Incident Response, Malware, Network Security, TDR, Vulnerability Management

Attackers already pouncing on newly discovered ImageTragick vulnerability

After word spread last week of a remote code execution (RCE) vulnerability in the image-processing software ImageMagick, bad actors immediately went to work trying to exploit it in the wild. This included multiple attempts to test the flaw's viability for future abuse, as well as exploits that created backdoors or reverse shells for communicating with a command and control center, according to several research reports.

The security analyst primarily credited with discovering the vulnerability in the first place, Nikolay Ermishkin from Russian Internet services company Mail.Ru Group, shed even more light on the threat in an email interview with

The flaw stems from insufficient parameter filtering of user-added .mvg files. The .mvg file format is closely associated with the ImageMagick program, which allows websites, blogs and content management systems to process and modify user-added images (such as user profile photos). Hackers can exploit this threat by disguising maliciously crafted .mvg-based files as seemingly benign .jpgs and other image files, resulting in arbitrary code execution.

Ermishkin told that he came to discover the program after a bug-bounty researcher with the alias “Stewie” demonstrated how he was able to use .mvg files to break into and read files in one of Mail.Ru's services. The company fixed the vulnerability that evening, “but the attack vector was very interesting, so I spent several evenings after work investigating additional opportunities of this exploit,” said Ermishkin.

After discovering several minor vulnerabilities, he came across ImageTragick's RCE vulnerability, which was disturbingly simple to exploit. “Before the fix became available, you could download such an image to a file hosting service or attach it to an email and execute arbitrary code on their servers. You don't have to be a professional hacker to do it, even a child can download images to all available places,” Ermishkin explained.

Several IT researchers have already detailed some of the ways hackers continue to capitalize on unpatched versions of ImageMagick. (ImageMagick has issued updates for versions 7.0.1-1 and 6.9.3-10, and has recommended workarounds for older versions.)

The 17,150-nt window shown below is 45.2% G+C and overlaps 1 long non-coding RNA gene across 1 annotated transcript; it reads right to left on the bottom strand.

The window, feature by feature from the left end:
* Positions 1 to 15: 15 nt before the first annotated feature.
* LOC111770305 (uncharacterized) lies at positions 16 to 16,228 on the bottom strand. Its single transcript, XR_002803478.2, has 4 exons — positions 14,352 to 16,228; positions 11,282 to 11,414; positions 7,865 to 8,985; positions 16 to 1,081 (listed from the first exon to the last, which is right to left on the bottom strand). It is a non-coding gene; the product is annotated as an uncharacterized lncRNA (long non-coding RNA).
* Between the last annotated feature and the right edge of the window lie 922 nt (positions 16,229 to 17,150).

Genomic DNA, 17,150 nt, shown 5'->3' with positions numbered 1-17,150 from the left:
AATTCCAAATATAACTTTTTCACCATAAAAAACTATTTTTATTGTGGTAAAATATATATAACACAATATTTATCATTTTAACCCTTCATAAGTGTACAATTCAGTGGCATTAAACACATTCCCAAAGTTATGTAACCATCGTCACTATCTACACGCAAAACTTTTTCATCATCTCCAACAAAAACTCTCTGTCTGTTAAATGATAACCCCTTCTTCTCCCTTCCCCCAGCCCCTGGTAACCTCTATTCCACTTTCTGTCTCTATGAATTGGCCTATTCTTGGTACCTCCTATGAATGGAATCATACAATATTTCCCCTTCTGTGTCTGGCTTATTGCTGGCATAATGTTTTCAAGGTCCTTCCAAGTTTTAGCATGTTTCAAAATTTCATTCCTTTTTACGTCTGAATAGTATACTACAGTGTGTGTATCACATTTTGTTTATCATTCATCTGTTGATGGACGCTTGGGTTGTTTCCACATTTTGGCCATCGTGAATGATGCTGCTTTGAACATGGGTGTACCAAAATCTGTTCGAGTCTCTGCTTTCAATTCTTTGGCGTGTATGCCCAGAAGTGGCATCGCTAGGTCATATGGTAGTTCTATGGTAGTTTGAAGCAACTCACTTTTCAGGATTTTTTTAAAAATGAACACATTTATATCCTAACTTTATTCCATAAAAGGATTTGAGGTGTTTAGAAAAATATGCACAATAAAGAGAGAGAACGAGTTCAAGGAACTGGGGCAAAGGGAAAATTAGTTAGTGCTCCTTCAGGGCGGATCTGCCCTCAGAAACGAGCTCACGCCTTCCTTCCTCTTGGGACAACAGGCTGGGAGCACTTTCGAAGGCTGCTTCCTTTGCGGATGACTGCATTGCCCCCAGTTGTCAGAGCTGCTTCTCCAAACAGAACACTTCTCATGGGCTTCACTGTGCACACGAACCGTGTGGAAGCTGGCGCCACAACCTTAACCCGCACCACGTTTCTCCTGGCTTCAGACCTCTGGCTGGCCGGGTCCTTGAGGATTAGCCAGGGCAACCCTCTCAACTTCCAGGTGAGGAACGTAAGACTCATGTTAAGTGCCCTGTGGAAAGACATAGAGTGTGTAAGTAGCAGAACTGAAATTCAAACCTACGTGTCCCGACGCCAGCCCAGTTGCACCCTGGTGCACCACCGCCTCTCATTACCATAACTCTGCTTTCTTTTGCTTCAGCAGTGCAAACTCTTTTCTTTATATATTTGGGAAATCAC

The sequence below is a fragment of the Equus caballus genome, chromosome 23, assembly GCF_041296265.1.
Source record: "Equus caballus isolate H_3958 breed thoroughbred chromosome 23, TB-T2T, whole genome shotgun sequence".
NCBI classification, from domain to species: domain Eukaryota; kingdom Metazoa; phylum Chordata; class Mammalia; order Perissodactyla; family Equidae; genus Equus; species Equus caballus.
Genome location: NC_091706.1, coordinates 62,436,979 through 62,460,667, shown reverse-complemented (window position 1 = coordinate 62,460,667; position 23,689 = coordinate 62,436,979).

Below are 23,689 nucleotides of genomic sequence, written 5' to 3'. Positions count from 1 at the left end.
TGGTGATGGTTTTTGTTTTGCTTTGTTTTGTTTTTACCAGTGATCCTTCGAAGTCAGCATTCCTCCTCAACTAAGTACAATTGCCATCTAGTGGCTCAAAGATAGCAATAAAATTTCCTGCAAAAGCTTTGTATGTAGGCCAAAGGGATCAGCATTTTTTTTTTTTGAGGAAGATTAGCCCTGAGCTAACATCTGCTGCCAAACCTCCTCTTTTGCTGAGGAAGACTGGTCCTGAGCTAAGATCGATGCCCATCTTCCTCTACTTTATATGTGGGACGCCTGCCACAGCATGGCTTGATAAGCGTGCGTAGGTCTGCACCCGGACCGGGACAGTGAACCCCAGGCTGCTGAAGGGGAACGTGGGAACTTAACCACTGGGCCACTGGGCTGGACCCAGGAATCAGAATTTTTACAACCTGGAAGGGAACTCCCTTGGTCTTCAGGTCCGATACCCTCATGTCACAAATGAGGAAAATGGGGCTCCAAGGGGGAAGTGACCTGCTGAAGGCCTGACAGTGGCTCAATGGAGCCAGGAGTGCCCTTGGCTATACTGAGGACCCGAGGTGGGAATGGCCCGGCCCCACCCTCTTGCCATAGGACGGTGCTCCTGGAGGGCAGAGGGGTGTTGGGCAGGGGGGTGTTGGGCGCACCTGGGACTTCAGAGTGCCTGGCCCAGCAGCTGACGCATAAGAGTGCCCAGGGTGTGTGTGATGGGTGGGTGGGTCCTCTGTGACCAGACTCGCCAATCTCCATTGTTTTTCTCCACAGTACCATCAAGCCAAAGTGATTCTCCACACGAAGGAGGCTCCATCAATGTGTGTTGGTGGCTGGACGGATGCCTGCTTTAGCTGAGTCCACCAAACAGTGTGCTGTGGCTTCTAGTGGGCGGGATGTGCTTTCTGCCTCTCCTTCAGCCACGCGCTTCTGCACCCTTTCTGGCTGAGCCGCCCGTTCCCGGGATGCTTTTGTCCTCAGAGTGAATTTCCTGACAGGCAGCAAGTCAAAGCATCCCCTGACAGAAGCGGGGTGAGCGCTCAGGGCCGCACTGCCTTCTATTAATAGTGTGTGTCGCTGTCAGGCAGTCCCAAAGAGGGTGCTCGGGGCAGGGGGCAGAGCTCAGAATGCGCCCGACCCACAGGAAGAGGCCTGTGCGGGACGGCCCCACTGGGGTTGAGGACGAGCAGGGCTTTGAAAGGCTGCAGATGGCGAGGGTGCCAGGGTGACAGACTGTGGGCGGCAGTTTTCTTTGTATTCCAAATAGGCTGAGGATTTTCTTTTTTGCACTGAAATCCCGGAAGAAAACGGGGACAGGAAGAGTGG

“It seems like the attackers are targeting forum-based sites, as they generally allow open user registration and avatar uploads, which are the requirements for ImageTragick,” said Daniel Cid, founder and CTO of Sucuri, in an email interview with “Either they try to create a reverse shell using bash or try to download a backdoor to give them access to the site.” Cid expressed concern that cybercriminals could exploit these form-based sites “to steal user, emails and password databases from them, which might lead to more password leaks, in addition to common malware and spam injections.”

In its blog post, Sucuri cited a particularly interesting observed attack that uses a bot to scan for URLs that allow multiple file uploads. Whenever it finds one, the payload sends a malicious file, disguised as a .jpg., which creates a reverse shell that enables communication with a C&C server with a Taiwanese IP address.

Separately, CloudFlare reported that the most common malicious payloads used by ImageTragick attackers so far have been created for the purpose of testing and reconnaissance. “They try something to see if a vulnerability works on a particular website, and then come back later” to download even more complex malware, said CloudFlare programmer John Graham-Cumming in an interview with

CloudFlare also found a number of remote-access payloads, include one that downloads and executes a Python-based code that lets attackers interact directly with an affected website's web server via a shell program. In one instance, attackers hid the python program in the victim computer's memory instead of on the disk where it could be detected, noted Graham-Cumming, who said CloudFlare started monitoring for malicious .mvg payloads within 12 hours of ImageTragick's disclosure, and immediately began identifying attacks.

“Two years ago, researchers jokingly said that it was time to look for vulnerabilities in ImageMagick and now RCE in ImageMagick is reality,” said Ermishkin. “You should take the possibility of such attacks into account while designing the architecture of your projects. Thus, you should process untrusted data received from users in a sandbox environment to prevent such vulnerabilities from completely compromising your service.”

Bradley Barth

As director of multimedia content strategy at CyberRisk Alliance, Bradley Barth develops content for online conferences, webcasts, podcasts video/multimedia projects — often serving as moderator or host. For nearly six years, he wrote and reported for SC Media as deputy editor and, before that, senior reporter. He was previously a program executive with the tech-focused PR firm Voxus. Past journalistic experience includes stints as business editor at Executive Technology, a staff writer at New York Sportscene and a freelance journalist covering travel and entertainment. In his spare time, Bradley also writes screenplays.

Get daily email updates

SC Media's daily must-read of the most current and pressing daily news

By clicking the Subscribe button below, you agree to SC Media Terms and Conditions and Privacy Policy.